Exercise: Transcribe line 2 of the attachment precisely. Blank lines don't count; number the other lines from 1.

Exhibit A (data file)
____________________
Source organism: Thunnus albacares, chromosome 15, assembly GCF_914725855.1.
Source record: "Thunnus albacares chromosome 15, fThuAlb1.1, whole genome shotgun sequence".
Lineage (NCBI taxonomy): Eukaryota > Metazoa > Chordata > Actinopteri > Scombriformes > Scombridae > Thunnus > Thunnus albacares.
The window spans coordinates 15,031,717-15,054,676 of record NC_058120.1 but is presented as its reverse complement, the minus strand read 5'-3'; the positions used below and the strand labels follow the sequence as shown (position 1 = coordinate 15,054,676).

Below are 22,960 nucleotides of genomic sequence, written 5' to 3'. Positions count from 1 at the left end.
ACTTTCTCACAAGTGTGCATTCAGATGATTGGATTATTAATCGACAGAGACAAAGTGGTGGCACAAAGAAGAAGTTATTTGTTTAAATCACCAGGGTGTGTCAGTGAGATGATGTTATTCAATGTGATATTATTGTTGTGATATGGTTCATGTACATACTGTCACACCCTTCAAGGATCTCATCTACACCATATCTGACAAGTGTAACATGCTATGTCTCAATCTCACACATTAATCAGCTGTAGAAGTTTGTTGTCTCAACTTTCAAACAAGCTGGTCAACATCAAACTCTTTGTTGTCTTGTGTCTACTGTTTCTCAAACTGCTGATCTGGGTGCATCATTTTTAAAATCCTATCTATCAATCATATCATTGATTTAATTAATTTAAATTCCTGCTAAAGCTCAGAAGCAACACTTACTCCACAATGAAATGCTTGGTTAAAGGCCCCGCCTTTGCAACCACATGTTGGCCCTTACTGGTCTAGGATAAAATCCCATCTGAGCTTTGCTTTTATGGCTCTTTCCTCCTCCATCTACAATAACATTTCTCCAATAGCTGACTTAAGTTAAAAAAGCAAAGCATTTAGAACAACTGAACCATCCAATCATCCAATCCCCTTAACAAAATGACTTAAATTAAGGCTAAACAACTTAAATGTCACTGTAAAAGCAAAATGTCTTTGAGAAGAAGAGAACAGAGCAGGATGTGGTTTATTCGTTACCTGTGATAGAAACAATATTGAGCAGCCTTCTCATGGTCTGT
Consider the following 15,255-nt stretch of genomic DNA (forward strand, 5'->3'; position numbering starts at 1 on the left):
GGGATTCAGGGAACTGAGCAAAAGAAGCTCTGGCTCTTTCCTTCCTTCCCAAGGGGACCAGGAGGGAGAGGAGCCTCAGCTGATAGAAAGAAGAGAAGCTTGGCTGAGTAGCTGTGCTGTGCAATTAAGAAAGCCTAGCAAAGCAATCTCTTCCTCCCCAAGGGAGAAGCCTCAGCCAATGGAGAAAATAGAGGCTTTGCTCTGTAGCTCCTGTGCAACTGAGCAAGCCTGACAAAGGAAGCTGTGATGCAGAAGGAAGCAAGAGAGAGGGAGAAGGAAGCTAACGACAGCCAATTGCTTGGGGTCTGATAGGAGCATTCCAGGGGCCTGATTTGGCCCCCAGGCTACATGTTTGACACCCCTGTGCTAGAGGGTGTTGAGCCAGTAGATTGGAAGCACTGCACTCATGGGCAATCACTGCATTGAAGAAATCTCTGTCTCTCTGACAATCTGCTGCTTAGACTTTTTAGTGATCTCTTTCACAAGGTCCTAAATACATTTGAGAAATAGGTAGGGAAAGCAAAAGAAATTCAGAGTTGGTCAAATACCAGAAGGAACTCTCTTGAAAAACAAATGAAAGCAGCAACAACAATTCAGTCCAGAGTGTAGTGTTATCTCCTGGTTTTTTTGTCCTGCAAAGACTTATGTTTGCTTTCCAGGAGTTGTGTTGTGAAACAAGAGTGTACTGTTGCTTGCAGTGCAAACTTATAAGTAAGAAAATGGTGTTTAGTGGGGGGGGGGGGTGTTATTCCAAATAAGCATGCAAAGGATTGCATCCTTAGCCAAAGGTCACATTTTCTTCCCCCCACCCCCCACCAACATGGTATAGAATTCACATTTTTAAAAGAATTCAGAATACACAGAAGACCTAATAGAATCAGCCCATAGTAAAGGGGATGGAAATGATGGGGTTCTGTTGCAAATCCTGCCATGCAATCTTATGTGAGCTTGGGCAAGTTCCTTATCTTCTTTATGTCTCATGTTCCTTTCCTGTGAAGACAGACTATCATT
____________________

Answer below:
Source record: "Thunnus albacares chromosome 15, fThuAlb1.1, whole genome shotgun sequence".